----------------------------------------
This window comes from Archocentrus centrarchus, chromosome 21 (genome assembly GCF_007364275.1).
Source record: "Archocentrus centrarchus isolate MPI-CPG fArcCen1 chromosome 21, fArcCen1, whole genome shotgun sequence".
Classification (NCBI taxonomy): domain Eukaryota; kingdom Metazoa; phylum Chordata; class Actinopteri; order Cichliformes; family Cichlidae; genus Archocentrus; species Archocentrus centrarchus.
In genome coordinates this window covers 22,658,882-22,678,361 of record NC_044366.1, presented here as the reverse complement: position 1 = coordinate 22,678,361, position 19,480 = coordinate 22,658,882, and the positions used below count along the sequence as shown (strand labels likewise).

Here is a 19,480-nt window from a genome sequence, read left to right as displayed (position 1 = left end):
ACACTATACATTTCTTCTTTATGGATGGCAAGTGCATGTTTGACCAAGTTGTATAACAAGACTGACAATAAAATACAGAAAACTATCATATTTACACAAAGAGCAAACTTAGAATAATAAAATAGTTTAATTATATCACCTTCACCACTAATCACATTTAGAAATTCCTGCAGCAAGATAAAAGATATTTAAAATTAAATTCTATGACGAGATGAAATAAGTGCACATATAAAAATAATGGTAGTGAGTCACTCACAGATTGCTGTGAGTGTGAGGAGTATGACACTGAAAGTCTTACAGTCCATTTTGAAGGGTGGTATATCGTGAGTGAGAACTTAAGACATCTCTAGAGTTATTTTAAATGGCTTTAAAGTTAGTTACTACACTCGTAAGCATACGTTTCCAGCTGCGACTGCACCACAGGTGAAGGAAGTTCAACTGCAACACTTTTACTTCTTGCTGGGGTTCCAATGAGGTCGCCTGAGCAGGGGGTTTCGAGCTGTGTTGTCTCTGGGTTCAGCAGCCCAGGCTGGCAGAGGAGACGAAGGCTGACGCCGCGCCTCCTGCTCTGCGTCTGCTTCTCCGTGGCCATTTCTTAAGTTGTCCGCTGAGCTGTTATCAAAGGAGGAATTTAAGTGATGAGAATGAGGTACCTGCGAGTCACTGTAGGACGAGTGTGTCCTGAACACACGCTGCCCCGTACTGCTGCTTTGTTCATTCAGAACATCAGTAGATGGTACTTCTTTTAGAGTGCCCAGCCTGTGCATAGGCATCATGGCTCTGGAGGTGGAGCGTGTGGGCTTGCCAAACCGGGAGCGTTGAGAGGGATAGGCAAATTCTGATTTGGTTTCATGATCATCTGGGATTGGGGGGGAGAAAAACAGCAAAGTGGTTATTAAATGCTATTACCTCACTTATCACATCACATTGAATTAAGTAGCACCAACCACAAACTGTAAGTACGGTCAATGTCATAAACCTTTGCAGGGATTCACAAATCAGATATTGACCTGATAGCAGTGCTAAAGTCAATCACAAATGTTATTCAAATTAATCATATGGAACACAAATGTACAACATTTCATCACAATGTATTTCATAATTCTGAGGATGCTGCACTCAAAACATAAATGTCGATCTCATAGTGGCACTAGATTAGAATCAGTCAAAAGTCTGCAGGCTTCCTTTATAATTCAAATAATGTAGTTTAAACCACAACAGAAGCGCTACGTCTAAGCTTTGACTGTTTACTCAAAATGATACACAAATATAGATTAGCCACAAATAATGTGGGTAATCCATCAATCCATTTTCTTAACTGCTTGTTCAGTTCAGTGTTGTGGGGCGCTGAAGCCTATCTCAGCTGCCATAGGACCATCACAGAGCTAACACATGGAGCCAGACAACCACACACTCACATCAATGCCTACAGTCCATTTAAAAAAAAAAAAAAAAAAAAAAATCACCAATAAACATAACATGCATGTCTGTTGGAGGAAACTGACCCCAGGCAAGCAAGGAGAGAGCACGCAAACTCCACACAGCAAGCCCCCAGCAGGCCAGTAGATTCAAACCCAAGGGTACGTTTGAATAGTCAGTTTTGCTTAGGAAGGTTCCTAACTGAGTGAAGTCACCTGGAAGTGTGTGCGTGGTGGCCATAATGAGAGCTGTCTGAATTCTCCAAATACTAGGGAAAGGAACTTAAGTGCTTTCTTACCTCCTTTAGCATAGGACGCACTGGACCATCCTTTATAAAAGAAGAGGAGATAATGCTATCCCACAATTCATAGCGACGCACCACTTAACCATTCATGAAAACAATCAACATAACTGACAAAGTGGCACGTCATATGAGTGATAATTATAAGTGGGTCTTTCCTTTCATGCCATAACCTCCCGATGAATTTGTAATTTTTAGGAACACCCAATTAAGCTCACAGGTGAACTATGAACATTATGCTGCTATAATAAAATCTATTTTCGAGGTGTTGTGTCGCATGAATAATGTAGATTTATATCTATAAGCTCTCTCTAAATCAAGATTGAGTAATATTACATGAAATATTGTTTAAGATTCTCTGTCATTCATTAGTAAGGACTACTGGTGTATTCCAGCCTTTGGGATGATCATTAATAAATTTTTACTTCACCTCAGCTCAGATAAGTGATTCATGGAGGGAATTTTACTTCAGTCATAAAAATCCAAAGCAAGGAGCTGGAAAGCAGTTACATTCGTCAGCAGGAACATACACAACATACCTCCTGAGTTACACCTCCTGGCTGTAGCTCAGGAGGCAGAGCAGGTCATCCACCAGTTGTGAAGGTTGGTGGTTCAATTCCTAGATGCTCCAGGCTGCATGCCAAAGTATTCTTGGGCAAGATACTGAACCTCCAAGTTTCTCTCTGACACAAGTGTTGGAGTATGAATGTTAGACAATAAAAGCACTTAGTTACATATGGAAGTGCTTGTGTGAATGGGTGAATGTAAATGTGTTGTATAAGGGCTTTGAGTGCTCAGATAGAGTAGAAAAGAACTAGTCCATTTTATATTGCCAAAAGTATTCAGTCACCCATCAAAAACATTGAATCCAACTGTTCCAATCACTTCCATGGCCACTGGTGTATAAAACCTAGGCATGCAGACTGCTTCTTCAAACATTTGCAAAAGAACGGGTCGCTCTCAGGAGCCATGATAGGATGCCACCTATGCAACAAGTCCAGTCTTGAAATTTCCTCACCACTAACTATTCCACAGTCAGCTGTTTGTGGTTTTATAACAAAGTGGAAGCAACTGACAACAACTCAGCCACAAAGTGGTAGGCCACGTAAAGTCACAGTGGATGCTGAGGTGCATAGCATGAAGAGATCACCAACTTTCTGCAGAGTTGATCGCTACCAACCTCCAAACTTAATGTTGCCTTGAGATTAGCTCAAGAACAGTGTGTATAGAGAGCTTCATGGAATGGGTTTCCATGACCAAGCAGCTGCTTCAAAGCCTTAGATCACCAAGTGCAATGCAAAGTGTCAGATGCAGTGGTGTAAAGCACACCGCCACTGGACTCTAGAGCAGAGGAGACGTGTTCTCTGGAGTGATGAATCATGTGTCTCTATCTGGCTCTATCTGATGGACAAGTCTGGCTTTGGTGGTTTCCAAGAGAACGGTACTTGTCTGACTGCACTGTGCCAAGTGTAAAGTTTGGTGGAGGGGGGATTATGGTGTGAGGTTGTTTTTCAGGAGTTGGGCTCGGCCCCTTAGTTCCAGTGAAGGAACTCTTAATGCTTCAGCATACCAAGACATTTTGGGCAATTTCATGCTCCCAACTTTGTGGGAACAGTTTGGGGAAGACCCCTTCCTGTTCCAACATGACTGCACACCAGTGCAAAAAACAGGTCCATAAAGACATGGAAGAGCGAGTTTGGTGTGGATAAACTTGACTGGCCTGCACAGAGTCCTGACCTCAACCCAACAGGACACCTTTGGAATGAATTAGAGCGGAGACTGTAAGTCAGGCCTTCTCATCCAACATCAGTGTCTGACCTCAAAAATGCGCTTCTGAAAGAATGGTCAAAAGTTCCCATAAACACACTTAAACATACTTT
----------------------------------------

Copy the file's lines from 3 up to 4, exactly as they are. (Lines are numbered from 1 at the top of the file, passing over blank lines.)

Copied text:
Classification (NCBI taxonomy): domain Eukaryota; kingdom Metazoa; phylum Chordata; class Actinopteri; order Cichliformes; family Cichlidae; genus Archocentrus; species Archocentrus centrarchus.
In genome coordinates this window covers 22,658,882-22,678,361 of record NC_044366.1, presented here as the reverse complement: position 1 = coordinate 22,678,361, position 19,480 = coordinate 22,658,882, and the positions used below count along the sequence as shown (strand labels likewise).